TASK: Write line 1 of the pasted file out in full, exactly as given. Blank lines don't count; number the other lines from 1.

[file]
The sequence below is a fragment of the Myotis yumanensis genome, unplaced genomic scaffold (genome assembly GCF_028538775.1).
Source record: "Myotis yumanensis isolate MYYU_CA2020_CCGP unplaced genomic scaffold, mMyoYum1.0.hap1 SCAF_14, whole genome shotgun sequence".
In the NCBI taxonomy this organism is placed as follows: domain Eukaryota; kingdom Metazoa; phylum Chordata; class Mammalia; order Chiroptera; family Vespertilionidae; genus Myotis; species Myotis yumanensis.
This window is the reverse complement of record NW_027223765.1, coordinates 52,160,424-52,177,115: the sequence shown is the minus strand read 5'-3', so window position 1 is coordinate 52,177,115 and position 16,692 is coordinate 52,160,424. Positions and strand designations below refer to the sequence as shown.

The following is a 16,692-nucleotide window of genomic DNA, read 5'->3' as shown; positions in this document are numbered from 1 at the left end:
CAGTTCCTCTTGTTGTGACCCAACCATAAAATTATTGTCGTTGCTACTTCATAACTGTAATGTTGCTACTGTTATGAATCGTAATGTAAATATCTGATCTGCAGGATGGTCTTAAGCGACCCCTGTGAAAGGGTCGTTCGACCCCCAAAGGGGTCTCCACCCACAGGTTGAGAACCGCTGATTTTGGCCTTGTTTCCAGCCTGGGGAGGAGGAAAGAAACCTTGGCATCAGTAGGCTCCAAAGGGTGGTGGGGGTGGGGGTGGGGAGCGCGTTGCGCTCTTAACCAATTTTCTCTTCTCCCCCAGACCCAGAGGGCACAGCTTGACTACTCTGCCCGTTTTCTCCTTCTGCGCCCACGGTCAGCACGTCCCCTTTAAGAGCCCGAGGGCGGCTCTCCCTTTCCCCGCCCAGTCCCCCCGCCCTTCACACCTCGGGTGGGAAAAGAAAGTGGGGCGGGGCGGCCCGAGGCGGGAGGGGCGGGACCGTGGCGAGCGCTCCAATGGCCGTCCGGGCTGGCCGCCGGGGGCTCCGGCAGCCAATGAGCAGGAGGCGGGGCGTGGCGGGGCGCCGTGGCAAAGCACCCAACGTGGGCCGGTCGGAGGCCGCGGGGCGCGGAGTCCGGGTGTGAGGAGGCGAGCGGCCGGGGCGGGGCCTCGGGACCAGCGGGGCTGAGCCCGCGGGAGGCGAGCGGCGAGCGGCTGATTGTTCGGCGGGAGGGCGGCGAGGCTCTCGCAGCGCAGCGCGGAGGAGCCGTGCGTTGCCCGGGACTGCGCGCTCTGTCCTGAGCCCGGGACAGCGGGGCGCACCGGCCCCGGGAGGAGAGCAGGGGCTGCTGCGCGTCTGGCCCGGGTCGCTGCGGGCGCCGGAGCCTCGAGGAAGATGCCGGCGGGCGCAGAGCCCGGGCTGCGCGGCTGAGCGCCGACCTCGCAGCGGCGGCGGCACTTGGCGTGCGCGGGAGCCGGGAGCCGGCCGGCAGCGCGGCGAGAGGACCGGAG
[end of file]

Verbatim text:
The sequence below is a fragment of the Myotis yumanensis genome, unplaced genomic scaffold (genome assembly GCF_028538775.1).